Genealogy in Leonforte

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If you know (or you think) that your ancestors were from Leonforte, you could find info about your Italian family at Registrar of Vital Statistics in the City Office or at the parishes.

Registry offices in Sicilia and in Enna province were established in early 1800: it means that you could find information in Leonforte registrar as of that date.

So, if your ancestors were in Leonforte in the nineteenth or twentieth century, then you could try to contact the City Office of Leonforte to know more.

Would you like to know if any distant relatives live in Leonforte?

Check how many people with the same surname live today in Leonforte


Before to start your genealogy research in Leonforte, we suggest you to read our tips for your search . They are useful to search in Sicilia and in Leonforte too.

In the next picture you can see the demographic trends in Leonforte from the Italian Unification (1861).

It could be important to know if the last name you are investigating is a frequent surname in Leonforte. As more your surname is common in Leonforte, as more it could be difficult to find the right info about your ancestors in Leonforte archives if you have not exact dates.
It could be useful for you to know that some of the most common surnames in Enna province are:
Arena, Barbagallo, Barbera, Bonanno, Bruno, Calabrese, Calcagno, Calì, Cammarata, Campagna, Campione, Castrogiovanni, Catalano, Catania, Costa, D’Amico, Di Dio, Di Marco, Faraci, Fiorenza, Gagliano, Giunta, La Porta, Lo Presti, Lombardo, Mancuso, Marino, Marotta, Mazzola, Messina, Milazzo, Muratore, Parisi, Piazza, Rizzo, Romano, Russo, Salamone, Salvaggio, Sanfilippo, Santoro, Savoca, Schillaci, Siciliano, Timpanaro, Trovato, Valenti, Vitale.

Church archives in Enna province may instead contain even older information, but they are far less accessible from abroad (and almost impossible by email).
In anycase, if you want to try to contact churches, here there is the list of parishes today in Leonforte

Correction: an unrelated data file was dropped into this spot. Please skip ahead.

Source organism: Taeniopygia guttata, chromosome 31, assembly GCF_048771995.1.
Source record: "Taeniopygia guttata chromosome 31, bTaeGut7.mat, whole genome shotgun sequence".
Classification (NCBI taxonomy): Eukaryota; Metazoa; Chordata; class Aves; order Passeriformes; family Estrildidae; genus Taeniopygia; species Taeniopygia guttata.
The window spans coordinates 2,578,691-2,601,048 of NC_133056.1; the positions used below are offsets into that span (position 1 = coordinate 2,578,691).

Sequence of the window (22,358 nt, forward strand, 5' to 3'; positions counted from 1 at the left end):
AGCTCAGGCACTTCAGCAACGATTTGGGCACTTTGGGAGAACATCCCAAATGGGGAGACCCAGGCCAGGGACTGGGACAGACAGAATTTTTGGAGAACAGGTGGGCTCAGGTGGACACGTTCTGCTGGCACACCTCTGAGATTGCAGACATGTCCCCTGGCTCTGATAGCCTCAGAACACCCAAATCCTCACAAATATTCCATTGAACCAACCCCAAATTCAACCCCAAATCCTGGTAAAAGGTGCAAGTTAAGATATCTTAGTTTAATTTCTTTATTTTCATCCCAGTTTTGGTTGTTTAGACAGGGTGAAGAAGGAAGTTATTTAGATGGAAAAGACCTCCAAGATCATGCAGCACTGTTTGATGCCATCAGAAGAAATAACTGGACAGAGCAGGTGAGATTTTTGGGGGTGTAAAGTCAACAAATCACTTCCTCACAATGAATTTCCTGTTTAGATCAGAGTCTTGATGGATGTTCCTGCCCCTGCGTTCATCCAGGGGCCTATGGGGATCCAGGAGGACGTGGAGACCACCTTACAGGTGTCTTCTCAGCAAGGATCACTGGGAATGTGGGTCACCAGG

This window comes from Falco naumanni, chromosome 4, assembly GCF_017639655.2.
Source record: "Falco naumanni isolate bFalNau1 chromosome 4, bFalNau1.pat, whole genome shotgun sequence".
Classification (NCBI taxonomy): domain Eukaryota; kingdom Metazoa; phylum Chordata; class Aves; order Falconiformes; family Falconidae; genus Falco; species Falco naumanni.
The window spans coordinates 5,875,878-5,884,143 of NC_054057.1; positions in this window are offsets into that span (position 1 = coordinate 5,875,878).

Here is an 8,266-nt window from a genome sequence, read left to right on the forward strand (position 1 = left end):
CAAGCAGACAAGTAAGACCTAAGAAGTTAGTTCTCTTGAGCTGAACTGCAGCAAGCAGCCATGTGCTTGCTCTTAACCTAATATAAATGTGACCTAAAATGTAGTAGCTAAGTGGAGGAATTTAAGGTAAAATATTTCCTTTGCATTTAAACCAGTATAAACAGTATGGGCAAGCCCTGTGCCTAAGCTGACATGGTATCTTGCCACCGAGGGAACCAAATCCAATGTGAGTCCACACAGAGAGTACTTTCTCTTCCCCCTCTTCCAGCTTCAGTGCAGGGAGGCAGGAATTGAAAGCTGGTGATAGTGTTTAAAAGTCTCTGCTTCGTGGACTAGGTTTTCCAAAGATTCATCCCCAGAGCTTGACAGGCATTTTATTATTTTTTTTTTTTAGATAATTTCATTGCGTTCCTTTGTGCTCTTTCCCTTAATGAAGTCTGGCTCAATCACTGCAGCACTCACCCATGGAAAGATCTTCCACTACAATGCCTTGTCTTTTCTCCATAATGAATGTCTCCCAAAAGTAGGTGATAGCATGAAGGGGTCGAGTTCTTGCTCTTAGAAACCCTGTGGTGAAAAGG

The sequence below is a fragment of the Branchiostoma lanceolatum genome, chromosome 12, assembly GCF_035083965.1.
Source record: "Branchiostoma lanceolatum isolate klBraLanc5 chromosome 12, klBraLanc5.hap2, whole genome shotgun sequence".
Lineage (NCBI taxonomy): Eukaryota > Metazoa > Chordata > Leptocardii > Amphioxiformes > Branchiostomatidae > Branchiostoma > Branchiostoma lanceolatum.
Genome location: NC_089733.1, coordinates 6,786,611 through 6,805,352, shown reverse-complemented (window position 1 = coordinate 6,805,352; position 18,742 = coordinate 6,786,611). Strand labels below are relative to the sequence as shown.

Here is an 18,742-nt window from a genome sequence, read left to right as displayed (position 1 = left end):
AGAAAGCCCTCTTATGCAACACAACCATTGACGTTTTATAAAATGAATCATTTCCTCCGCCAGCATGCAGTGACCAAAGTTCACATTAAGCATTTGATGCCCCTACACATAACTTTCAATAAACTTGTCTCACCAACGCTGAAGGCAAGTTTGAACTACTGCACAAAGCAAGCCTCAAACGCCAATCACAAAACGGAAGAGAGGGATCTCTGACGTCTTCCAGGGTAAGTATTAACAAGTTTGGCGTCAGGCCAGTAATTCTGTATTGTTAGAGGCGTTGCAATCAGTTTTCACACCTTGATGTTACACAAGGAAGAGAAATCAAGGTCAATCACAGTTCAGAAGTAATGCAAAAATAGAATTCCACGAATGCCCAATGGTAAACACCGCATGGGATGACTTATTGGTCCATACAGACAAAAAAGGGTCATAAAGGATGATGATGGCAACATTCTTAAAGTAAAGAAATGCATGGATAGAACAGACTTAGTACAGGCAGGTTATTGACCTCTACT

Then,parishes send information not easily.

If you have the opportunity to visit Leonforte and Enna province, you could plan to investigate churches’ archives by yourself (or with us!), but from abroad is very difficult to obtain any result unless you find a reliable local help.

Another important source of information is the “Archivio di Stato” (National archive) in Palermo.

In any case, never give up! Probably the distance from your country and Italy, some difficulties in understanding and in translation, could complicate your search but this should not discourage you.

It’s important to plan your activities to carry on with simple goals (eg. search for a single date of birth, the name of an ancestor, the date of a marriage, etc.)

If you are interested to start or to continue your genealogy research in Leonforte, or if you have questions regarding your family in Leonforte, just leave a message below, we will answer you by email

If your research is in a dead end and you need some professional advices from skilled and reliable Italian genealogists write to


6 Messages to “Genealogy in Leonforte”
  1. Donna says:

    I am looking for information regarding my great grandparents (and more!). My Great-Grandfather was Louis Gagliano. He emigrated in 1913 with his wife, Santa, and their daughter, Josephine (my grandmother.) I have no other information about those relatives or THEIR parents/siblings.

  2. Peter says:

    My grandfather was born in Leonforte, 3 May, 1892. Our last name was Rinaldi, but was violated to Renardo in 1935 when my illiterate grandfather was becoming an American citizen. I have many cousins and relatives in Leonforte. I’ve been there six times, starting in 1979 with my late father, then 1987 after my father’s death, then 2006, 2010, 2014 and most recently in May of 2016. I taught myself Italian and Siciian speaking taking care of my nonno for many years. I can’t wait to go back

  3. Peter says: